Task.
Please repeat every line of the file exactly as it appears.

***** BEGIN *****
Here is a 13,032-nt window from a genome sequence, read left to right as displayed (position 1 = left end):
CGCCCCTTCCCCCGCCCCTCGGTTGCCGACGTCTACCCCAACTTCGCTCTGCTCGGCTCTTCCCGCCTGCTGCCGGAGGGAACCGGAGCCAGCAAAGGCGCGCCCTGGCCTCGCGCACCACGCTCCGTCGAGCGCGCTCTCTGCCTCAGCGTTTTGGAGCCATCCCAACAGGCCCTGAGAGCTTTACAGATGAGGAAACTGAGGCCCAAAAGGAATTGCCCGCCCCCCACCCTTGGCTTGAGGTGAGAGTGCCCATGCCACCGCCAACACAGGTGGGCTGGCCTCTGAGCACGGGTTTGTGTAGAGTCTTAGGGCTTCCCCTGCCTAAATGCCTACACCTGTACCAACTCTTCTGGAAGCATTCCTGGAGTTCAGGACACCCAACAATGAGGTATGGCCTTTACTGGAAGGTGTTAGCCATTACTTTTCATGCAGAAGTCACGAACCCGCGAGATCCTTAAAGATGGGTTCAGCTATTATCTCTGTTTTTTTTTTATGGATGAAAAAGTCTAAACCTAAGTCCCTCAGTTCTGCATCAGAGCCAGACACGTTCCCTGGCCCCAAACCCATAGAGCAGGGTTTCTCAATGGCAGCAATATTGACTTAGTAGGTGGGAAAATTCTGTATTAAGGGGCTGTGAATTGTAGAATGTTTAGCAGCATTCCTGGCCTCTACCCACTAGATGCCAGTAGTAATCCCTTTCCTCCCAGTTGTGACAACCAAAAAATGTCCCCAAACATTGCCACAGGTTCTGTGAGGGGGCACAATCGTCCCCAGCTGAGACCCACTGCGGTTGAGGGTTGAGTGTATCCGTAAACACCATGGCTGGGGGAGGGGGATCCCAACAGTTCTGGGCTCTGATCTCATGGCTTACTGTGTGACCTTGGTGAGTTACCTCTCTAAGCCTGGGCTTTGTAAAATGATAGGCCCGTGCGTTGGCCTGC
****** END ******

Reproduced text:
Here is a 13,032-nt window from a genome sequence, read left to right as displayed (position 1 = left end):
CGCCCCTTCCCCCGCCCCTCGGTTGCCGACGTCTACCCCAACTTCGCTCTGCTCGGCTCTTCCCGCCTGCTGCCGGAGGGAACCGGAGCCAGCAAAGGCGCGCCCTGGCCTCGCGCACCACGCTCCGTCGAGCGCGCTCTCTGCCTCAGCGTTTTGGAGCCATCCCAACAGGCCCTGAGAGCTTTACAGATGAGGAAACTGAGGCCCAAAAGGAATTGCCCGCCCCCCACCCTTGGCTTGAGGTGAGAGTGCCCATGCCACCGCCAACACAGGTGGGCTGGCCTCTGAGCACGGGTTTGTGTAGAGTCTTAGGGCTTCCCCTGCCTAAATGCCTACACCTGTACCAACTCTTCTGGAAGCATTCCTGGAGTTCAGGACACCCAACAATGAGGTATGGCCTTTACTGGAAGGTGTTAGCCATTACTTTTCATGCAGAAGTCACGAACCCGCGAGATCCTTAAAGATGGGTTCAGCTATTATCTCTGTTTTTTTTTTATGGATGAAAAAGTCTAAACCTAAGTCCCTCAGTTCTGCATCAGAGCCAGACACGTTCCCTGGCCCCAAACCCATAGAGCAGGGTTTCTCAATGGCAGCAATATTGACTTAGTAGGTGGGAAAATTCTGTATTAAGGGGCTGTGAATTGTAGAATGTTTAGCAGCATTCCTGGCCTCTACCCACTAGATGCCAGTAGTAATCCCTTTCCTCCCAGTTGTGACAACCAAAAAATGTCCCCAAACATTGCCACAGGTTCTGTGAGGGGGCACAATCGTCCCCAGCTGAGACCCACTGCGGTTGAGGGTTGAGTGTATCCGTAAACACCATGGCTGGGGGAGGGGGATCCCAACAGTTCTGGGCTCTGATCTCATGGCTTACTGTGTGACCTTGGTGAGTTACCTCTCTAAGCCTGGGCTTTGTAAAATGATAGGCCCGTGCGTTGGCCTGC